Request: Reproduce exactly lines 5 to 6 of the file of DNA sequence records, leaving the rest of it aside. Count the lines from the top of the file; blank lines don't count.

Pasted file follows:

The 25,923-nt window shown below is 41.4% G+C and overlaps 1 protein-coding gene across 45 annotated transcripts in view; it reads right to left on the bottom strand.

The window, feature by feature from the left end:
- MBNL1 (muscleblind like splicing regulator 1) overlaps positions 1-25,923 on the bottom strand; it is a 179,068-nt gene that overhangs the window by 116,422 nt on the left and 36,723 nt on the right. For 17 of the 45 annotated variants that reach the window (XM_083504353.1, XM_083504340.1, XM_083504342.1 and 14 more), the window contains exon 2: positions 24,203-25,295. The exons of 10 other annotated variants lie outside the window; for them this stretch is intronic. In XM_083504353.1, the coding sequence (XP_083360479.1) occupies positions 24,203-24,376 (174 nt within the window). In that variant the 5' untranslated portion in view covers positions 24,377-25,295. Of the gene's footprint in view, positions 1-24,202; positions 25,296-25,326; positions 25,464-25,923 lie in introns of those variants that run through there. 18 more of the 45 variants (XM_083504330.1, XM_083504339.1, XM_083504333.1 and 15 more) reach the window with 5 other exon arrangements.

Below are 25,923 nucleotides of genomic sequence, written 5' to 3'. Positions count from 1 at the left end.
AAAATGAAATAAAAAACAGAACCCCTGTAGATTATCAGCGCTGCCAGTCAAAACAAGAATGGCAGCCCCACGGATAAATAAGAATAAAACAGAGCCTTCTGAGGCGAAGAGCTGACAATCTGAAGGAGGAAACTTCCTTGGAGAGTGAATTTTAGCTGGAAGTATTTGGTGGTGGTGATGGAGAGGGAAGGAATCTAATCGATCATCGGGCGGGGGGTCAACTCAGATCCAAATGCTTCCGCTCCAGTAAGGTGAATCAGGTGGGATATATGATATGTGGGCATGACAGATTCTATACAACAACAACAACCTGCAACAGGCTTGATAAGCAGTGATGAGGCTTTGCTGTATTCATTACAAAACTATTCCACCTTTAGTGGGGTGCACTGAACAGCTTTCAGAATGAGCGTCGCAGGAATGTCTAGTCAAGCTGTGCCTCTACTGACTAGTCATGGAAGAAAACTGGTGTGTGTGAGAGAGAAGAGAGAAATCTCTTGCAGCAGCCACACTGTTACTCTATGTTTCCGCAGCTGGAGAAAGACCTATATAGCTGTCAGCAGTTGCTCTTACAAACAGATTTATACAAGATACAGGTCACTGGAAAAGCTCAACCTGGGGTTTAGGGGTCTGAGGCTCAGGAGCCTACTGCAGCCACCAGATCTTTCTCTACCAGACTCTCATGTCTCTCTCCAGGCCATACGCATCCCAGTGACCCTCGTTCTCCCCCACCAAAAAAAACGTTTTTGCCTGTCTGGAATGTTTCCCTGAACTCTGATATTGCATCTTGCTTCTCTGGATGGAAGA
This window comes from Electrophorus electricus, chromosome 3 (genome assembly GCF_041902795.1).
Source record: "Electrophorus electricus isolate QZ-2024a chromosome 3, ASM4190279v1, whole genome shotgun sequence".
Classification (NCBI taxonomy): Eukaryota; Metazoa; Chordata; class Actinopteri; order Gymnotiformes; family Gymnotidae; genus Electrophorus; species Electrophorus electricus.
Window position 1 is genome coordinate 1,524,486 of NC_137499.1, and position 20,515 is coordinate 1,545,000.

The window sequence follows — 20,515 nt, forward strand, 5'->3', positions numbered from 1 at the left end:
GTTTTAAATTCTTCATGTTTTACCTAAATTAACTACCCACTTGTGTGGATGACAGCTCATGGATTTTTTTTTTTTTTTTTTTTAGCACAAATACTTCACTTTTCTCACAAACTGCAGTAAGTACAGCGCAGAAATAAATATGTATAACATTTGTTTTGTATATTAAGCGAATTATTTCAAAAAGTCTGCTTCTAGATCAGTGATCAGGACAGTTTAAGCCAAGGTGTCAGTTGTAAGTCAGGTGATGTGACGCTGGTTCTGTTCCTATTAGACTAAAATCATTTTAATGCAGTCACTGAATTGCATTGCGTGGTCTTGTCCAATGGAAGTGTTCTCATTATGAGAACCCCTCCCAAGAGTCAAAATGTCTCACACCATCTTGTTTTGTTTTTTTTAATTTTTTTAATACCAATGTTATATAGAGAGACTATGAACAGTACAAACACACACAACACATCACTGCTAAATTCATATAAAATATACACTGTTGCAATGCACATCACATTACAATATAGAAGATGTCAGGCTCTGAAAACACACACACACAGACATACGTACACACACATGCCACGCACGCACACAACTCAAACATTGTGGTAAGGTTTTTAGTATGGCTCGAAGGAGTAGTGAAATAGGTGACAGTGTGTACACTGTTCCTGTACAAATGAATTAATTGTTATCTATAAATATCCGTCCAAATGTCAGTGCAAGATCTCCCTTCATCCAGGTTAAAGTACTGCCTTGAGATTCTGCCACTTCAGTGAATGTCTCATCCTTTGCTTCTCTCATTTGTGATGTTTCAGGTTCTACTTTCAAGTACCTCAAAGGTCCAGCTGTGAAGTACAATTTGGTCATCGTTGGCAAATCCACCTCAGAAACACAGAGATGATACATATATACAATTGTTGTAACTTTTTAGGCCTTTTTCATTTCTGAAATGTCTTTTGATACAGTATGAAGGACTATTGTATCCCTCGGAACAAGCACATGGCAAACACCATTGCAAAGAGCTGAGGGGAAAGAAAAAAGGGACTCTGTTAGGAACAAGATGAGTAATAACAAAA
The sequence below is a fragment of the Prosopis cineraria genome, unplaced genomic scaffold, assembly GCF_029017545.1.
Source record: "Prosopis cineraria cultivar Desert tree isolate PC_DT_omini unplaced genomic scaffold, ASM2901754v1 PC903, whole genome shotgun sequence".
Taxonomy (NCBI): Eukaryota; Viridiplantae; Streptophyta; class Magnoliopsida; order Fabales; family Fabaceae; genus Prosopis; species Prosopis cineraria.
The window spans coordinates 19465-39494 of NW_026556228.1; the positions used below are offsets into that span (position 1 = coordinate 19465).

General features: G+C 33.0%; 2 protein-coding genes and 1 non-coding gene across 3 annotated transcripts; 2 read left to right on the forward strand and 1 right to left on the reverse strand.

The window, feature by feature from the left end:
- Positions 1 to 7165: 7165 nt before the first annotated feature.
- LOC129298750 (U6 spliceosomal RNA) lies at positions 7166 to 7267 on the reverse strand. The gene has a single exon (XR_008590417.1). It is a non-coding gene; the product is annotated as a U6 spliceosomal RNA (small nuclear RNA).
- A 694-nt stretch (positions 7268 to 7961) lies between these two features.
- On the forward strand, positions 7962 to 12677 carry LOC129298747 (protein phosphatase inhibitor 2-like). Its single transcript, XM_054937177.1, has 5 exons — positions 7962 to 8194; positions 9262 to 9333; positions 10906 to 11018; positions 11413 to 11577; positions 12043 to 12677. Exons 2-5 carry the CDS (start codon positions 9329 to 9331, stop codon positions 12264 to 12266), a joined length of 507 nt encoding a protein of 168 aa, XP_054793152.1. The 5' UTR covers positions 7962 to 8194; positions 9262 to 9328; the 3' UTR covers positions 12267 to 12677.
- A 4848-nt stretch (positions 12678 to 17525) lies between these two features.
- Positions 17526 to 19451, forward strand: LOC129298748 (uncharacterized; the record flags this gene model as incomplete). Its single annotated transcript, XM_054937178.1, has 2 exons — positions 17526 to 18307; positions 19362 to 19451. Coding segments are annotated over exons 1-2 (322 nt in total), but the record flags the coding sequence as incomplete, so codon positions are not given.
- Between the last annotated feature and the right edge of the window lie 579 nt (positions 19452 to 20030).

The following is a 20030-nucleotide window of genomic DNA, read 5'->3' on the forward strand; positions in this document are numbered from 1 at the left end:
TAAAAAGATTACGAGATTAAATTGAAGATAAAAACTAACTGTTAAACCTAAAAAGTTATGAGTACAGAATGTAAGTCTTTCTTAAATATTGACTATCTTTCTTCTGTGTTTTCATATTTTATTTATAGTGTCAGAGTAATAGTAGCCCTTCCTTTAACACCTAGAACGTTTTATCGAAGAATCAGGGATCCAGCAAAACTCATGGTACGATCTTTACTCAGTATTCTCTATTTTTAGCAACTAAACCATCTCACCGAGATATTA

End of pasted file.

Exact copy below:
AAAATGAAATAAAAAACAGAACCCCTGTAGATTATCAGCGCTGCCAGTCAAAACAAGAATGGCAGCCCCACGGATAAATAAGAATAAAACAGAGCCTTCTGAGGCGAAGAGCTGACAATCTGAAGGAGGAAACTTCCTTGGAGAGTGAATTTTAGCTGGAAGTATTTGGTGGTGGTGATGGAGAGGGAAGGAATCTAATCGATCATCGGGCGGGGGGTCAACTCAGATCCAAATGCTTCCGCTCCAGTAAGGTGAATCAGGTGGGATATATGATATGTGGGCATGACAGATTCTATACAACAACAACAACCTGCAACAGGCTTGATAAGCAGTGATGAGGCTTTGCTGTATTCATTACAAAACTATTCCACCTTTAGTGGGGTGCACTGAACAGCTTTCAGAATGAGCGTCGCAGGAATGTCTAGTCAAGCTGTGCCTCTACTGACTAGTCATGGAAGAAAACTGGTGTGTGTGAGAGAGAAGAGAGAAATCTCTTGCAGCAGCCACACTGTTACTCTATGTTTCCGCAGCTGGAGAAAGACCTATATAGCTGTCAGCAGTTGCTCTTACAAACAGATTTATACAAGATACAGGTCACTGGAAAAGCTCAACCTGGGGTTTAGGGGTCTGAGGCTCAGGAGCCTACTGCAGCCACCAGATCTTTCTCTACCAGACTCTCATGTCTCTCTCCAGGCCATACGCATCCCAGTGACCCTCGTTCTCCCCCACCAAAAAAAACGTTTTTGCCTGTCTGGAATGTTTCCCTGAACTCTGATATTGCATCTTGCTTCTCTGGATGGAAGA
This window comes from Electrophorus electricus, chromosome 3 (genome assembly GCF_041902795.1).